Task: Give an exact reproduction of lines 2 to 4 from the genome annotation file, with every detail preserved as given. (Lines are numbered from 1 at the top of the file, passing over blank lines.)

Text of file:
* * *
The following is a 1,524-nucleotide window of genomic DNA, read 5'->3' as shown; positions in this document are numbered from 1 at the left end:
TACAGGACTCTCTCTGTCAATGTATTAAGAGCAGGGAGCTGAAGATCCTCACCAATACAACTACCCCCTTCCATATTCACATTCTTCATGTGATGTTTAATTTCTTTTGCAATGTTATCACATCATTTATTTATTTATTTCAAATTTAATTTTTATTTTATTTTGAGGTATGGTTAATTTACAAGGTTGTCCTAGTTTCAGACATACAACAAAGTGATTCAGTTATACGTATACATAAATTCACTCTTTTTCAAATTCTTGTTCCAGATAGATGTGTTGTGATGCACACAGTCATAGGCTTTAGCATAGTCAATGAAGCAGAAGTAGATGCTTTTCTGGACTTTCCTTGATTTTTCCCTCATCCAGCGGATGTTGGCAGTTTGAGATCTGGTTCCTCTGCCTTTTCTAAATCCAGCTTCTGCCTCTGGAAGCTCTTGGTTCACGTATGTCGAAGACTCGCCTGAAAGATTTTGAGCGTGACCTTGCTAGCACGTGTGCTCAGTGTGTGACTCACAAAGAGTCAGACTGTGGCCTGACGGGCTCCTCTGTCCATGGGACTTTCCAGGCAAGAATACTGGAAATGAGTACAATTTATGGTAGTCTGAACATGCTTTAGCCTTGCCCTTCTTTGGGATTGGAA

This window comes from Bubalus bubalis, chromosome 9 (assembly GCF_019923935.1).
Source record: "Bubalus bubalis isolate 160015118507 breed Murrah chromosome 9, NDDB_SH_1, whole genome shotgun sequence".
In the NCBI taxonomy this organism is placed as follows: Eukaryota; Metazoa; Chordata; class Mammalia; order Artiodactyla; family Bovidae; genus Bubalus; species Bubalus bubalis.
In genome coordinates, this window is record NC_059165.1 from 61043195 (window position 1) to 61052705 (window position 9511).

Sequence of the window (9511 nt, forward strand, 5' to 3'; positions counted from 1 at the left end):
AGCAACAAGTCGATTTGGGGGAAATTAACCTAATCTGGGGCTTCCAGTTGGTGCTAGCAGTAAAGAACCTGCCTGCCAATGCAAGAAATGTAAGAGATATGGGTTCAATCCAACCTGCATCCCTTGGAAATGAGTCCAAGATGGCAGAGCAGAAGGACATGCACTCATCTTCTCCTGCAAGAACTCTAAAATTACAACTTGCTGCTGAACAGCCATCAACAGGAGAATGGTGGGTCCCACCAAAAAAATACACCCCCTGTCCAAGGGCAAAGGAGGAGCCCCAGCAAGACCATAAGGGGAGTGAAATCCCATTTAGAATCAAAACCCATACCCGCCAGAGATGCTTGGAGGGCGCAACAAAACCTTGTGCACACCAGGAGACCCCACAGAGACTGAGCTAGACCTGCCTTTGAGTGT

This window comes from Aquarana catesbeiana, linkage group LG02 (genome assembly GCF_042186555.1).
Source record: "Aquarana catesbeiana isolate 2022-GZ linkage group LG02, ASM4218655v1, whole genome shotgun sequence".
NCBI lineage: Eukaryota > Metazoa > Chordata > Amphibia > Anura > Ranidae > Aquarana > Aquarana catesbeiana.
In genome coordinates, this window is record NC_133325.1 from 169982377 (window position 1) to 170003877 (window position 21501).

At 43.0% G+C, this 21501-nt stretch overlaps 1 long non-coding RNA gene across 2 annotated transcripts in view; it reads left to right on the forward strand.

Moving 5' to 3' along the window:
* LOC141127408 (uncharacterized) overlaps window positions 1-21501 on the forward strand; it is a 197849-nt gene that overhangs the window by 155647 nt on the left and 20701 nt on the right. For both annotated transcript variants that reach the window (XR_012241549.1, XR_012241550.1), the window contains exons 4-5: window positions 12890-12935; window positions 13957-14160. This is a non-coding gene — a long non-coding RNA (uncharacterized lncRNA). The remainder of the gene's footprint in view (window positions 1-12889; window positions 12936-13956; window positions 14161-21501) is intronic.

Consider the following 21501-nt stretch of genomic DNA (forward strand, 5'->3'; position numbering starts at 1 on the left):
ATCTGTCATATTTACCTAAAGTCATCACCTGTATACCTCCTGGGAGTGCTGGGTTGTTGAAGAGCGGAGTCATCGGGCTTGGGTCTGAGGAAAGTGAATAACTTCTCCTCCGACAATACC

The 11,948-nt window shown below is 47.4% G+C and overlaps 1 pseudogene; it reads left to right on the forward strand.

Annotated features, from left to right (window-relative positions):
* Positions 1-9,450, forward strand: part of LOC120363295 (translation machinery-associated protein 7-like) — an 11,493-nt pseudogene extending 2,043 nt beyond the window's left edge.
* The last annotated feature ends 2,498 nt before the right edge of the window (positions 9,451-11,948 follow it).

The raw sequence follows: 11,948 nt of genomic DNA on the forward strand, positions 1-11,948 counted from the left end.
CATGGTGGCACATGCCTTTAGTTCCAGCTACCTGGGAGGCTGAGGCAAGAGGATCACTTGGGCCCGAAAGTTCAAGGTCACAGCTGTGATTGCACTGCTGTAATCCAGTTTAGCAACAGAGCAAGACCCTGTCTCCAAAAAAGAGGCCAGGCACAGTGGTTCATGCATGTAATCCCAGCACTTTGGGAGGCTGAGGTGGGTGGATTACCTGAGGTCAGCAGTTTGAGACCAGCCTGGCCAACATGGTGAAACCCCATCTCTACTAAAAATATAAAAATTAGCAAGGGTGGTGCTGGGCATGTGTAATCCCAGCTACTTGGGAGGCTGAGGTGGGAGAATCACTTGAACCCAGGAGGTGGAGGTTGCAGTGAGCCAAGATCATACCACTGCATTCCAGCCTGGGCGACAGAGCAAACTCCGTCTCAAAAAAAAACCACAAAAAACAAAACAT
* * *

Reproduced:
TACAGGACTCTCTCTGTCAATGTATTAAGAGCAGGGAGCTGAAGATCCTCACCAATACAACTACCCCCTTCCATATTCACATTCTTCATGTGATGTTTAATTTCTTTTGCAATGTTATCACATCATTTATTTATTTATTTCAAATTTAATTTTTATTTTATTTTGAGGTATGGTTAATTTACAAGGTTGTCCTAGTTTCAGACATACAACAAAGTGATTCAGTTATACGTATACATAAATTCACTCTTTTTCAAATTCTTGTTCCAGATAGATGTGTTGTGATGCACACAGTCATAGGCTTTAGCATAGTCAATGAAGCAGAAGTAGATGCTTTTCTGGACTTTCCTTGATTTTTCCCTCATCCAGCGGATGTTGGCAGTTTGAGATCTGGTTCCTCTGCCTTTTCTAAATCCAGCTTCTGCCTCTGGAAGCTCTTGGTTCACGTATGTCGAAGACTCGCCTGAAAGATTTTGAGCGTGACCTTGCTAGCACGTGTGCTCAGTGTGTGACTCACAAAGAGTCAGACTGTGGCCTGACGGGCTCCTCTGTCCATGGGACTTTCCAGGCAAGAATACTGGAAATGAGTACAATTTATGGTAGTCTGAACATGCTTTAGCCTTGCCCTTCTTTGGGATTGGAA

This window comes from Bubalus bubalis, chromosome 9 (assembly GCF_019923935.1).
Source record: "Bubalus bubalis isolate 160015118507 breed Murrah chromosome 9, NDDB_SH_1, whole genome shotgun sequence".